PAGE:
• Carol Cassara - We keep talking about getting back to NOLA. I was there right after 9/11/01 and not since. It’s on our list. In fact, it’s top of our list. Happy that so much has re-emerged. I love NOLA. I just need to get thin enough to eat some beignets. Just sayin’;.ReplyCancel

    • Cheryl - Good luck! I’ve gained at least 15 since eating my way through this town.ReplyCancel

  • Lisa at Grandma's Briefs - Such a positive take on what happened AFTER the horrors! I hope to one day see the reinvented NOLA. I never got to see the old one, but this sounds like it may be even better. Except the roads. πŸ˜€ReplyCancel

    • Cheryl - There is SO MUCH to be positive about! And the people are so charming. You’d love it!ReplyCancel

  • Mari Collier - I had read some of that, but I did not know the rebuilding had been as thorough as you imply. I do hope they can keep the corruption down, but then there is human nature.ReplyCancel

  • Estelle - The last time I was in New Orleans was 10 years ago right before Katrina. I loved visiting and one time I even ended up on a Mardi Gras float!ReplyCancel

  • Nora - Such great news!ReplyCancel

    • Cheryl - It really is Nora. I can’t imagine a World without NOLA. Thanks for dropping by.ReplyCancel

  • Sue - You alone has made me want to visit New Orleans with all your colorful posts about the city. I remember the horror and that my we often watched from the hospital where my Mom was in her last days.ReplyCancel

    • Cheryl - We;;, you know where you can get a room- for cheap! And cocktails!!!ReplyCancel

  • Diane - Amazing how such a tragedy can turn into such a blessing! That’s life…ReplyCancel

    • Cheryl - It’s a Cinderella story. But we both know not every tragedy is. Fingers crossed we have another Hurricane free season.ReplyCancel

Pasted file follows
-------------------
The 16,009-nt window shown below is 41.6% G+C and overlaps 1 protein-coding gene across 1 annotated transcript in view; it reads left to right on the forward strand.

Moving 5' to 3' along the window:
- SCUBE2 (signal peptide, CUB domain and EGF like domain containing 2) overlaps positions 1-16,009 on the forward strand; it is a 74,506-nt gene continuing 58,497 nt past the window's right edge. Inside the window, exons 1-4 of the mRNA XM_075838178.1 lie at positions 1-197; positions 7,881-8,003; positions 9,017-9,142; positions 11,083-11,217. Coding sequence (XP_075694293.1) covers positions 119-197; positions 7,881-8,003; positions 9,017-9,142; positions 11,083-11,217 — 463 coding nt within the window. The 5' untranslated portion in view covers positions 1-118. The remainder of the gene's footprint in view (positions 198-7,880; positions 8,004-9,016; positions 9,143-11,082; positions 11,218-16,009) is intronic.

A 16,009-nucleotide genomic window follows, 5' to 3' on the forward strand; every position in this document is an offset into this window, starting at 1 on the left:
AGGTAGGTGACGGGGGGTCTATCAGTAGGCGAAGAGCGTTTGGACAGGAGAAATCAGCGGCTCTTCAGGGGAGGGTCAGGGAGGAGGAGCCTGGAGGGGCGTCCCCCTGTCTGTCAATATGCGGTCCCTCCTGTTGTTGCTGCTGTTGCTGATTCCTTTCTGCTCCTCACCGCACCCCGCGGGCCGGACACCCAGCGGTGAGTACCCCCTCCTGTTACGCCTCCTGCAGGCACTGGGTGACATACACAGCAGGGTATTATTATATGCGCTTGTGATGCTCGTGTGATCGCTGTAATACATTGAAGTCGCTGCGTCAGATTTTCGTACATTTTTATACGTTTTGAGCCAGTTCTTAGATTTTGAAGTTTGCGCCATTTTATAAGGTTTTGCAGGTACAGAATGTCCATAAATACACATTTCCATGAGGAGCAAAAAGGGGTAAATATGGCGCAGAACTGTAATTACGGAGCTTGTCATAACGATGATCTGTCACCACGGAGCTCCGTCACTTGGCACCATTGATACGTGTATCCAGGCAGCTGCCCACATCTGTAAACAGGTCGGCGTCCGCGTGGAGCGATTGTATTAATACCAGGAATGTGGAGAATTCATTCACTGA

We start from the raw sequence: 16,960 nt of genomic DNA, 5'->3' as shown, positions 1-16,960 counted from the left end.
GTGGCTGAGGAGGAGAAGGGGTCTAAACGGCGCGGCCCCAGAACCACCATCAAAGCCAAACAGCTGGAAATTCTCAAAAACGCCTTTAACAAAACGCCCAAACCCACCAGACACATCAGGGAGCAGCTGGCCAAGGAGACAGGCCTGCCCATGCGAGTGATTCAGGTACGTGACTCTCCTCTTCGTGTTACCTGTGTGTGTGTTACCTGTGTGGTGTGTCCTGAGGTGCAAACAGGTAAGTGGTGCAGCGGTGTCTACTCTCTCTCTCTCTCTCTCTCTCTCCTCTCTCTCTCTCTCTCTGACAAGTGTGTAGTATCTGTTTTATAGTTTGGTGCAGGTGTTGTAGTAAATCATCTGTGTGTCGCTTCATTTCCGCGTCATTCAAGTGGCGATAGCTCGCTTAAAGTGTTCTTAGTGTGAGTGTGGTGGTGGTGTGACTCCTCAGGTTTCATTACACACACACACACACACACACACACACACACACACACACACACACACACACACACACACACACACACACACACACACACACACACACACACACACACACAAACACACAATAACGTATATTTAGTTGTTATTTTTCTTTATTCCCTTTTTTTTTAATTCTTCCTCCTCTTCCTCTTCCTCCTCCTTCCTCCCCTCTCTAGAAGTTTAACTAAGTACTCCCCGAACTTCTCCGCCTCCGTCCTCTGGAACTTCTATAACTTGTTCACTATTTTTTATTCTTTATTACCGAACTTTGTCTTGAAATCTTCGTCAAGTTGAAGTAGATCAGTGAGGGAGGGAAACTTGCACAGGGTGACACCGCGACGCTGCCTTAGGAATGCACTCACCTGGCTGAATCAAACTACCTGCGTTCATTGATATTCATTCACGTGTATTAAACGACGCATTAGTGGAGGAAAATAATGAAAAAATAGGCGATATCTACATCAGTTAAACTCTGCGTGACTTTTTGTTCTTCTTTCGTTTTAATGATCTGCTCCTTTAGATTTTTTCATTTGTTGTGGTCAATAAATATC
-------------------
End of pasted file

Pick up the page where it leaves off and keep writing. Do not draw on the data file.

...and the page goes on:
• Thefamilyjewlz Pembo-Bohning - I have had so little time to read any articles in the blogs that I follow. *sad face* I do like to visit yours because of course NOLA is where my soul resides. I have enjoyed many stories here on your blog, and I thank you. So yesterday I saw the Katrina one & loved it! Here’s why…it was short (like me) ;o), factual, and made me think…O my gosh, 10 years already?! Where is the time going?! Anyway, what you said about the roads…my doctor is on Napoleon and I go every 4 months. Each time I think…not yet?! And Magazine from the river??…don’t get me going!! LOL! Great little article shug. Have a nice day!ReplyCancel

  • Quirky Chrissy - I was there before, and I was there after…and I didn’t notice too many changes, but I sure do remember loving it both times. Would love to return soon. Please send pralines.ReplyCancel

    • Cheryl - A lot of the improvements are in the infrastructure, but so many homes have been renovated, and Magazine St. has never been more vibrant. Pralines are on the way. *wink*ReplyCancel

  • Rena McDianiel - I was there both before and after as well. I actually learned more from you in this post than I learned watching all of those hours of TV before and after! A great explanation. The memorial is so touching.ReplyCancel

    • Cheryl - The memorial is in a far-off place, down the southeastern edge- a fishing area. A friend of ours has a fishing ‘camp’ (raised house) down there. We went down to go out on the boat for the day and as we turned on the road I saw this amazing ‘thing’ out in the water. I inquired and went closer. It is absolutely beautiful- just standing there in the middle of a place hardly anyone goes to. It’s only about 50 yards off the land. And it’s huge! Amazing!!ReplyCancel